Ambivalence of transition back to social life after a year of isolation

The Yomiuri Shimbun

Everyone was already in the backyard when I arrived at the home of my friend, who recently retired from the university and invited a handful of friends to watch the university-hosted online “reception” together. With the speeches of notables in the background, we carried on with our own celebration, recalling memorable moments from our dear friend’s adventurous years with the university, sipping our fruity sangria and nibbling on a smorgasbord of appetizers we had brought with us.

I didn’t say much, content to be surrounded by soft, friendly voices and spontaneous laughter. On the warm, breezy afternoon, I sat back and basked in the sun, bright but comfortable under the awning. Past the circle of friends I could see a well-kept backyard with potted plants and citrus trees on the periphery. Even with the nonalcoholic version of sangria in my glass, the laid-back atmosphere was intoxicating. Thank goodness for the vaccines, I thought, we are finally out of COVID-imposed social isolation.

Here in the United States, COVID vaccination programs have made huge advances in the last few months. Starting in December with medical personnel and first responders, vaccinations were opened up rapidly to the elderly, and to essential workers including educators. By the end of April, 50% of all U.S. adults had received at least one dose of the vaccine. The state of California, although it struggled a bit in the early stages of the rollout, quickly caught up through February and March, and now, every Californian over 16 is eligible to be vaccinated.

As more and more people complete the course of vaccination, the restrictions on social gatherings have been eased accordingly. For example, outdoor gatherings of fully vaccinated individuals no longer require face coverings or social distancing. This is why we were able to talk, eat and drink freely at my friend’s house, and even give each other a quick hug goodbye. It made us feel almost like we were back to “normal.” We had almost forgotten the joy of a simple backyard gathering and relaxed conversation among close friends.

When I was alone in my own home, suddenly, I felt completely exhausted. I went to bed early, but once I closed my eyes, my brain kept playing back the conversation, the scene, the bright sunlight, and so on, for a couple of hours, until it finally quieted down and allowed me to fall asleep. It was a classic symptom of overstimulation, which, ironically, reminded me of the “Zoom fatigue” I used to experience last fall. With all my classes, meetings and student appointments gone online, I was videoconferencing several hours each weekday. At the end of the day, I had the same strange combination of exhaustion and overexcitement. Over the last nine months, my brain had adjusted and learned to manage the flood of visual and audial information coming through the computer; now, it must adjust back to doing it all in person.

The pocket of normalcy in the privacy of my friend’s home was also juxtaposed against the continued vigilance we must exercise in public spaces, where we come into contact with a random assortment of people who may or may not be fully vaccinated. This public-private dichotomy means that, while my sphere of social interaction is now extended beyond my household of one human and one feline, it is still limited strictly within a small circle of friends who trust one another to conscientiously follow all safety precautions, to protect not only themselves and their family members, but also the interests of public health.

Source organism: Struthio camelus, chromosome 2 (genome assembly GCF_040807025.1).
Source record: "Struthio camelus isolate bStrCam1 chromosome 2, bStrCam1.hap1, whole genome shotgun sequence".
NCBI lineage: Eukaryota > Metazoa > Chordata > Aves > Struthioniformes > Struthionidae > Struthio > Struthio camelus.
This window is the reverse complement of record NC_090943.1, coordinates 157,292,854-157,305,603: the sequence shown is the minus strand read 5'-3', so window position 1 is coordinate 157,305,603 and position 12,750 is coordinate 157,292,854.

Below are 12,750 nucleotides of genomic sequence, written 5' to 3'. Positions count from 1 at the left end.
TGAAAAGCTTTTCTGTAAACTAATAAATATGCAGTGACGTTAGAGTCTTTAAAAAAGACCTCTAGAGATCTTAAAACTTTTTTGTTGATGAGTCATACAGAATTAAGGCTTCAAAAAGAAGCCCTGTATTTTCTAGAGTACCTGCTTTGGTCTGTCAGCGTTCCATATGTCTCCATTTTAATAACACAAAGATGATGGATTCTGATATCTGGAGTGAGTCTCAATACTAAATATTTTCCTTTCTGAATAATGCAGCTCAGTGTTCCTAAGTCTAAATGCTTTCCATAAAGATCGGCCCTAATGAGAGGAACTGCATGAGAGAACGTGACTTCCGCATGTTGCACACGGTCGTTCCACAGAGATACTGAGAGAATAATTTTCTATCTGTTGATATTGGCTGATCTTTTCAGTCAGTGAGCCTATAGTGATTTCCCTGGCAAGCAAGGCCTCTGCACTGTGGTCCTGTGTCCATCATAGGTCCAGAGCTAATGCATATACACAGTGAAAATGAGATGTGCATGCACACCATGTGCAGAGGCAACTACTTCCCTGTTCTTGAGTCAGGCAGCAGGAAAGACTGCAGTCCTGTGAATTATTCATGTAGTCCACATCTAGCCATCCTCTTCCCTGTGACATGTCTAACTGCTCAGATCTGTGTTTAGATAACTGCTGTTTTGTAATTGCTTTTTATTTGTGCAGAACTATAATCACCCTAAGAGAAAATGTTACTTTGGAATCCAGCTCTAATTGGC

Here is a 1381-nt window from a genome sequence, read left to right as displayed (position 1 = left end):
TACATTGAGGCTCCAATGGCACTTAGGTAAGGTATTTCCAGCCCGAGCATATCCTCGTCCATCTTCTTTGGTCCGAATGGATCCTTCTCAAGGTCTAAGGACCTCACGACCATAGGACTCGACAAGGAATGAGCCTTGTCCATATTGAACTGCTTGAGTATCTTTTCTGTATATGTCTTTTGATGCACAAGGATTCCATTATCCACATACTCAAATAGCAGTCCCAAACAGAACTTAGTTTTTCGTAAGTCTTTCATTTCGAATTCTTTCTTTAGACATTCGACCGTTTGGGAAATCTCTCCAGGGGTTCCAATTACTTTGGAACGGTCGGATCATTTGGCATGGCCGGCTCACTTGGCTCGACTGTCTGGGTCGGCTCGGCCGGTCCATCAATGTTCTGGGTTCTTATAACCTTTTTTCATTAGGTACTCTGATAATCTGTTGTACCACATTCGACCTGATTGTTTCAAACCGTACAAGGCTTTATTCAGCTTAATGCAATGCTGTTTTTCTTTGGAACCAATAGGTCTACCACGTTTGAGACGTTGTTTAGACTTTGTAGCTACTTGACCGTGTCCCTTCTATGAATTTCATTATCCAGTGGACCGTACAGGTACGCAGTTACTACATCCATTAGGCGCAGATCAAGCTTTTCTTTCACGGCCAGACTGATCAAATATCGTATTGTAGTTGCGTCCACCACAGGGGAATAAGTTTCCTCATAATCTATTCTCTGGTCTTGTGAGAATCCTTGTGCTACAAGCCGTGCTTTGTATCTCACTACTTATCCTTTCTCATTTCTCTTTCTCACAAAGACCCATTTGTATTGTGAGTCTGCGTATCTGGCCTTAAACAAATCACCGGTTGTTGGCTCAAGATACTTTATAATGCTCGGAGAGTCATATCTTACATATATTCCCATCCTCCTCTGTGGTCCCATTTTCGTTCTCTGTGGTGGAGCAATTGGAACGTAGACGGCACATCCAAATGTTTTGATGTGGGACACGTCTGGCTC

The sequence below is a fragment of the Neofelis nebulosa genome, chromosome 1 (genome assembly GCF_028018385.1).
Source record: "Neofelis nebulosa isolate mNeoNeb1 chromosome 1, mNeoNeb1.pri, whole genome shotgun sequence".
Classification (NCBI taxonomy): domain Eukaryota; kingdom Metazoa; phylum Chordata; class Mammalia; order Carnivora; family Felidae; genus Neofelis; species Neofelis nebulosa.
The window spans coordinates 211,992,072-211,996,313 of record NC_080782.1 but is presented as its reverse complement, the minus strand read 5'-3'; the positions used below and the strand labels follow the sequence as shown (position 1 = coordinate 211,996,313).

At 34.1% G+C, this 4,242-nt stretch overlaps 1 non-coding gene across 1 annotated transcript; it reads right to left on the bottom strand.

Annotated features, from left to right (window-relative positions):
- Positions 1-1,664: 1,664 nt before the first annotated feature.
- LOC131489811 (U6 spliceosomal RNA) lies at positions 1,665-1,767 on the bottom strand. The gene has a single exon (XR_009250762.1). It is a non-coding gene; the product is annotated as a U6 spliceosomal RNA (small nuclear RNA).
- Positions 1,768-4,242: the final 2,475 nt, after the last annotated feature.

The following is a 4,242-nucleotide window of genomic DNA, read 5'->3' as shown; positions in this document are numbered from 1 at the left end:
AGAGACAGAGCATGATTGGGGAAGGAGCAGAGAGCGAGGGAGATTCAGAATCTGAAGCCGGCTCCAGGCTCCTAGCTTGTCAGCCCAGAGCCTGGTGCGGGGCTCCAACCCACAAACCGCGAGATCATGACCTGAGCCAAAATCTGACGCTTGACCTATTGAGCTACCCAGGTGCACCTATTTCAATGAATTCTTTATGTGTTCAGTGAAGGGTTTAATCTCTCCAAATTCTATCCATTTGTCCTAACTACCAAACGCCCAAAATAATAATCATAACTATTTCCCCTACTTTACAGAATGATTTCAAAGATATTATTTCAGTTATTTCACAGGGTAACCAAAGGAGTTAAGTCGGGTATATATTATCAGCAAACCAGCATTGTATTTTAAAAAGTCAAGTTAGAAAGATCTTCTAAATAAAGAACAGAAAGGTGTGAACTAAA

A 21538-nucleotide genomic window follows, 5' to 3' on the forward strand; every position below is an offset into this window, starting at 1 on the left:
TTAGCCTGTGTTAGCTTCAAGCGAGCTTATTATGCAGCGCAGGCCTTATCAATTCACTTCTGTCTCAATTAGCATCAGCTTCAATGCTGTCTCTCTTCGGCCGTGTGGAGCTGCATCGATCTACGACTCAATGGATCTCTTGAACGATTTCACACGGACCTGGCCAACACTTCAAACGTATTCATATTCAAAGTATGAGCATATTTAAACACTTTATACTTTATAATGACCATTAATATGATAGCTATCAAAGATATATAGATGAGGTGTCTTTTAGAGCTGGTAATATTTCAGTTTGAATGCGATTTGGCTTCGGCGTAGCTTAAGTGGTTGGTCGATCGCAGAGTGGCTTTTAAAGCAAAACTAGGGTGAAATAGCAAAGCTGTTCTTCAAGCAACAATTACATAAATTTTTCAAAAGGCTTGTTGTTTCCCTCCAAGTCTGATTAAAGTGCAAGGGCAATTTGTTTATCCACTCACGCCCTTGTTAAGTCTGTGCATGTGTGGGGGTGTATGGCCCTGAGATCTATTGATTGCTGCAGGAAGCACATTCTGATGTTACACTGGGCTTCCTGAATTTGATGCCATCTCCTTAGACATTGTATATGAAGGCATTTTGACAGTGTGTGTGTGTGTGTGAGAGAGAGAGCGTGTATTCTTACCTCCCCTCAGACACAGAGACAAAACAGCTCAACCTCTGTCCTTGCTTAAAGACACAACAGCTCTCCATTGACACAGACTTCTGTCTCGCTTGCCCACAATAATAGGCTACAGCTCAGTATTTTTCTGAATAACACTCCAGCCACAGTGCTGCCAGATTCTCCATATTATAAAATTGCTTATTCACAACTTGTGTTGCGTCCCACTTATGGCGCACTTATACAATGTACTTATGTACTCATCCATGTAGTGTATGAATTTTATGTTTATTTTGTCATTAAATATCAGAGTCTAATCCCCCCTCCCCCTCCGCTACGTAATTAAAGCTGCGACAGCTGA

How do we know whom to trust? Strict adherence to face covering and social distancing were the behavioral cues throughout the pandemic; willingness to get tested was added to the list when testing sites were opened up. Once the vaccines began to roll out, the investment of time and effort to get vaccinated at the earliest possible opportunity became what anthropologists call “symbolic capital,” or the credit we get for doing the right thing, in this case, for demonstrating personal care and social responsibility.

As educators we all became eligible for vaccination in February, when vaccine supplies were still unpredictable and finding available appointments could be a time-consuming affair. I was the last to complete the course of vaccination among my friends from the university. As they finished their vaccinations one by one, my friends started asking me when/if I was planning on getting mine. When I finally got my second dose in mid-April, they were excited that we could now get together safely in person. But what if I had decided to wait longer or to not get vaccinated at all? Would they have excluded me from the circle of safety and trust? Would our friendship and collegiality have suffered in the long run?

Beyond concern for my social life, I can’t help but notice that the limited sociality in this period of transition also reinforces the existing social stratification and inequity. Largely white, middle-class knowledge workers, we have been shielded from the devastating financial losses that many have sustained during this pandemic. We also enjoy a great deal of control over our work environment, and yet we became eligible for vaccination much sooner than the general public. The circle of safety and trust is then, a circle of privilege in which only a small fraction of our society is allowed to take part.

The sangria we shared was sweet and lovely but, I realize, has a bit of a bitter aftertaste.

Sawa Kurotani

Kurotani is a professor of anthropology at the University of Redlands.